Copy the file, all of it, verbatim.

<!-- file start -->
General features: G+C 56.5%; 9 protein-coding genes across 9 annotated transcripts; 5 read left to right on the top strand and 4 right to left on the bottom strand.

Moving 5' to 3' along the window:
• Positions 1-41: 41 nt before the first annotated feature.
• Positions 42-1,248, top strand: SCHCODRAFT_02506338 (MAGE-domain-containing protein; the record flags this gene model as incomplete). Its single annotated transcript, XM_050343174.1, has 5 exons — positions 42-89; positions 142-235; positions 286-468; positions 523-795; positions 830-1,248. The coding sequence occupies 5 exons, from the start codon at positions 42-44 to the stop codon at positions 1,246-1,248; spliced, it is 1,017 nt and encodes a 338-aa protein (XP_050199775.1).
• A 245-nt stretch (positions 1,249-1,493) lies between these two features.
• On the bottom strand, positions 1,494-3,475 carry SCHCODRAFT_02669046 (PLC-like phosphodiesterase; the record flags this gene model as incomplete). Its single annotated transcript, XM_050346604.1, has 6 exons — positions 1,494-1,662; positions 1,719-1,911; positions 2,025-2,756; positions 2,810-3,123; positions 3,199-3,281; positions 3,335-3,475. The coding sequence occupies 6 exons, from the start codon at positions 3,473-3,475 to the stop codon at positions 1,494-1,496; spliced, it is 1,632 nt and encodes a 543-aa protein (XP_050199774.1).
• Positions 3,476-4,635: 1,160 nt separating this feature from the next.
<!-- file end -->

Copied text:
General features: G+C 56.5%; 9 protein-coding genes across 9 annotated transcripts; 5 read left to right on the top strand and 4 right to left on the bottom strand.

Moving 5' to 3' along the window:
• Positions 1-41: 41 nt before the first annotated feature.
• Positions 42-1,248, top strand: SCHCODRAFT_02506338 (MAGE-domain-containing protein; the record flags this gene model as incomplete). Its single annotated transcript, XM_050343174.1, has 5 exons — positions 42-89; positions 142-235; positions 286-468; positions 523-795; positions 830-1,248. The coding sequence occupies 5 exons, from the start codon at positions 42-44 to the stop codon at positions 1,246-1,248; spliced, it is 1,017 nt and encodes a 338-aa protein (XP_050199775.1).
• A 245-nt stretch (positions 1,249-1,493) lies between these two features.
• On the bottom strand, positions 1,494-3,475 carry SCHCODRAFT_02669046 (PLC-like phosphodiesterase; the record flags this gene model as incomplete). Its single annotated transcript, XM_050346604.1, has 6 exons — positions 1,494-1,662; positions 1,719-1,911; positions 2,025-2,756; positions 2,810-3,123; positions 3,199-3,281; positions 3,335-3,475. The coding sequence occupies 6 exons, from the start codon at positions 3,473-3,475 to the stop codon at positions 1,494-1,496; spliced, it is 1,632 nt and encodes a 543-aa protein (XP_050199774.1).
• Positions 3,476-4,635: 1,160 nt separating this feature from the next.